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You searched for subject:(Nonlinear income tax). Showing records 1 – 2 of 2 total matches.

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1. Dai, Darong. Essays in Nonlinear Labor Income Taxation with Tax-Driven Migrations.

Degree: PhD, Economics, 2018, Texas A&M University

This dissertation includes two essays in nonlinear labor income taxation with tax-driven migrations. In the first essay, we study optimal nonlinear income taxation in an open economy with migration possibilities and social comparisons. Recent evidence suggests that globalization has not just reduced the barriers to international labor mobility but also induced more cross-country comparisons. In an open economy with tax-driven migrations and consumption externalities motivated by altruism or jealousy, we derive an optimal tax formula that subsumes existing ones obtained under maximin social objective and additively separable utility, and identify the sign of second-best marginal tax rates for all skill levels. We establish thresholds of the elasticity and level of migration to determine when relativity and inequality are complementary (or substitutive) in shaping the optimal top tax rates. These thresholds are in general different between altruism-type and jealousy-type relativity. Surprisingly, there exist reasonable combinations of relativity, mobility and inequality such that tax competition results in higher equilibrium top tax rates than proposed in autarky. Also, under both Nash and Stackelberg tax competition, we have the following numerical finding by plugging realistic parameter values in our tax formula. If the migration probability of top-income workers is around 50%, then the country facing labor inflow (respectively, outflow) of these types of workers implements around 10% lower (respectively, higher) top tax rates than suggested by the autarky equilibrium which does not allow for migration possibilities. In the second essay, we study majority voting over selfishly optimal nonlinear income tax schedules proposed by a continuum of workers who can migrate between two competing jurisdictions at the expense of some migration cost. Both skill and migration cost are the private information of each worker. Assuming quasilinear-in-consumption preferences, the tax schedule proposed by the median skill type is the Condorcet winner that redistributes incomes from the rich and poor toward the middle. While it features negative marginal tax rates for low skills, it features positive marginal tax rates for high skills who have elasticities of migration smaller than a threshold. In a comparison with the autarky economy, we establish the skill-dependent threshold of migration elasticity for all types of workers. If their migration elasticities are higher than their respective threshold, then migrations induce lower marginal tax rates than does autarky; otherwise migrations induce higher marginal tax rates for the jurisdiction facing net labor inflow in low skills while net labor outflow in high skills. Counterfactual simulations using empirical parameter estimates show that eliminating migrations in the U.S. would generate top tax rates over 20% higher than the 42.5% that was actually implemented. Advisors/Committee Members: Tian, Guoqiang (advisor), Jansen, Dennis W. (committee member), Zhang, Yuzhe (committee member), Li, Quan (committee member).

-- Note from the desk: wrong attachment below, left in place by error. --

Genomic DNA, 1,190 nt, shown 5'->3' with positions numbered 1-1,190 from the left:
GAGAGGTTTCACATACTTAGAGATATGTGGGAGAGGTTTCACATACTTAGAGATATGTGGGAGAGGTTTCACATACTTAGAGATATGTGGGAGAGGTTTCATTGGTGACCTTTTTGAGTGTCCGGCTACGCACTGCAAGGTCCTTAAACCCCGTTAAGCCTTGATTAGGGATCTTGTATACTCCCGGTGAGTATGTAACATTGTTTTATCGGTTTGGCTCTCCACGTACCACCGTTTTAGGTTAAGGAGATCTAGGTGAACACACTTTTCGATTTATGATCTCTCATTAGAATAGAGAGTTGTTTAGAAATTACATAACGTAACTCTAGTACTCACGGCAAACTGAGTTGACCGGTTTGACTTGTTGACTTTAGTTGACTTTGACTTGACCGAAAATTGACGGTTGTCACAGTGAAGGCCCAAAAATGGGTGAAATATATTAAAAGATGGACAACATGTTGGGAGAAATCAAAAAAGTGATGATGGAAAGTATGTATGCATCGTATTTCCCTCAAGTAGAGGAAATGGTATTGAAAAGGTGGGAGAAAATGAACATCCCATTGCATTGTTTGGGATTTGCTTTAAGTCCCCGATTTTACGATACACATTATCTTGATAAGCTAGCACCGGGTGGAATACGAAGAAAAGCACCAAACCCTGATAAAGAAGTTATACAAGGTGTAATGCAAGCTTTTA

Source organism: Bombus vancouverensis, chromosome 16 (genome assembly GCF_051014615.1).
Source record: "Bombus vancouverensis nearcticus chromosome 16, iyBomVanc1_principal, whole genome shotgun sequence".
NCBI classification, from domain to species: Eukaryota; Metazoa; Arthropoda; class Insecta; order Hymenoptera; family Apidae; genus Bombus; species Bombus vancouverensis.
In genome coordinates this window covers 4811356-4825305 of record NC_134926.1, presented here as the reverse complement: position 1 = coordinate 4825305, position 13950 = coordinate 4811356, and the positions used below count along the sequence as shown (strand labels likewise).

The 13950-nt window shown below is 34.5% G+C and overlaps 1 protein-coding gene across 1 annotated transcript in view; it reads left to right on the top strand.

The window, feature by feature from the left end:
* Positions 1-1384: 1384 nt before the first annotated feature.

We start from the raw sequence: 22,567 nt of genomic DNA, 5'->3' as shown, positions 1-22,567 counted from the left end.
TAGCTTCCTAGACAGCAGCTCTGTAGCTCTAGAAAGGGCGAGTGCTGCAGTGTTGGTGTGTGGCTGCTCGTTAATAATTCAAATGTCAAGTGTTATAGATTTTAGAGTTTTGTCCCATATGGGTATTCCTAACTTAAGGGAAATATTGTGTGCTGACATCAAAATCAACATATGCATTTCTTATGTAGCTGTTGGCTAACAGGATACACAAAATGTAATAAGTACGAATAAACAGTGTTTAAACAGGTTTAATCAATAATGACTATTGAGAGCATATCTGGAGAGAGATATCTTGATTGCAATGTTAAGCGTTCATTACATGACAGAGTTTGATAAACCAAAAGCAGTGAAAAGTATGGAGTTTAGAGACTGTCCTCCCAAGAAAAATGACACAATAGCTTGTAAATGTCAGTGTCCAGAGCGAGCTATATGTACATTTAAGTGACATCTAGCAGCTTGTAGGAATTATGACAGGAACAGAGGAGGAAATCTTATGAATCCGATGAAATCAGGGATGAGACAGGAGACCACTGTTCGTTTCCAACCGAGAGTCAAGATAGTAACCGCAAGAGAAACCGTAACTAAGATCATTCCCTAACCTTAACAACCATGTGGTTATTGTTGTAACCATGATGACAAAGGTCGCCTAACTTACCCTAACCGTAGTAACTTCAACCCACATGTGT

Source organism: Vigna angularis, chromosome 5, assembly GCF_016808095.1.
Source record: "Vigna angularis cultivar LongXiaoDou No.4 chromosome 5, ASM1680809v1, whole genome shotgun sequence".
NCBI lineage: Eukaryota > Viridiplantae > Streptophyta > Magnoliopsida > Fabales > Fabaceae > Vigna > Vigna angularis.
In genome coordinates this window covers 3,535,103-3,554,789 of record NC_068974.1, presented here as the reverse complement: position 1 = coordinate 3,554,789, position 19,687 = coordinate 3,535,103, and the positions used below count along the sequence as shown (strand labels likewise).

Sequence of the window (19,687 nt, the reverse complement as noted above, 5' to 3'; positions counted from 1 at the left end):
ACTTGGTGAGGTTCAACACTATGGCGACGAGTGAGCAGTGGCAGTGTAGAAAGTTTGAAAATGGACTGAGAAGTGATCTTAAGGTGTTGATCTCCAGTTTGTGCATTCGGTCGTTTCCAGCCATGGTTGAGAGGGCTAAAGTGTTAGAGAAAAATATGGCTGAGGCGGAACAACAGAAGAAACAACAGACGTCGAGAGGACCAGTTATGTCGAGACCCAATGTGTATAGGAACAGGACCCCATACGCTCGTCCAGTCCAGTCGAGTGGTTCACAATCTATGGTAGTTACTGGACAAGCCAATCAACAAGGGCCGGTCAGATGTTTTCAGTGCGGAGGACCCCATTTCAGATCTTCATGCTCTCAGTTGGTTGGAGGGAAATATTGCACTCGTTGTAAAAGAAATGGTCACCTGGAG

Subjects/Keywords: Relative consumption; Income inequality; Maximin; Optimal income taxation; Tax competition; Migration; Redistributive taxation; Nonlinear income tax; Majority voting; Median voter

…Selfishly Optimal Nonlinear Income Tax Schedules… …other Pigouvian tax. We focus on the tool of labor income tax and design optimal nonlinear tax… …approach and study majority voting over selfishly optimal nonlinear income tax schedules proposed… …reality.4 In this paper we focus on the tool of labor income tax and design optimal nonlinear… …relativity and inequality determines the optimal nonlinear income tax schedule and meanwhile how… 

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APA · Chicago · MLA · Vancouver · CSE | Export to Zotero / EndNote / Reference Manager

APA (6th Edition):

Dai, D. (2018). Essays in Nonlinear Labor Income Taxation with Tax-Driven Migrations. (Doctoral Dissertation). Texas A&M University. Retrieved from http://hdl.handle.net/1969.1/173527

Chicago Manual of Style (16th Edition):

Dai, Darong. “Essays in Nonlinear Labor Income Taxation with Tax-Driven Migrations.” 2018. Doctoral Dissertation, Texas A&M University. Accessed September 20, 2020. http://hdl.handle.net/1969.1/173527.

MLA Handbook (7th Edition):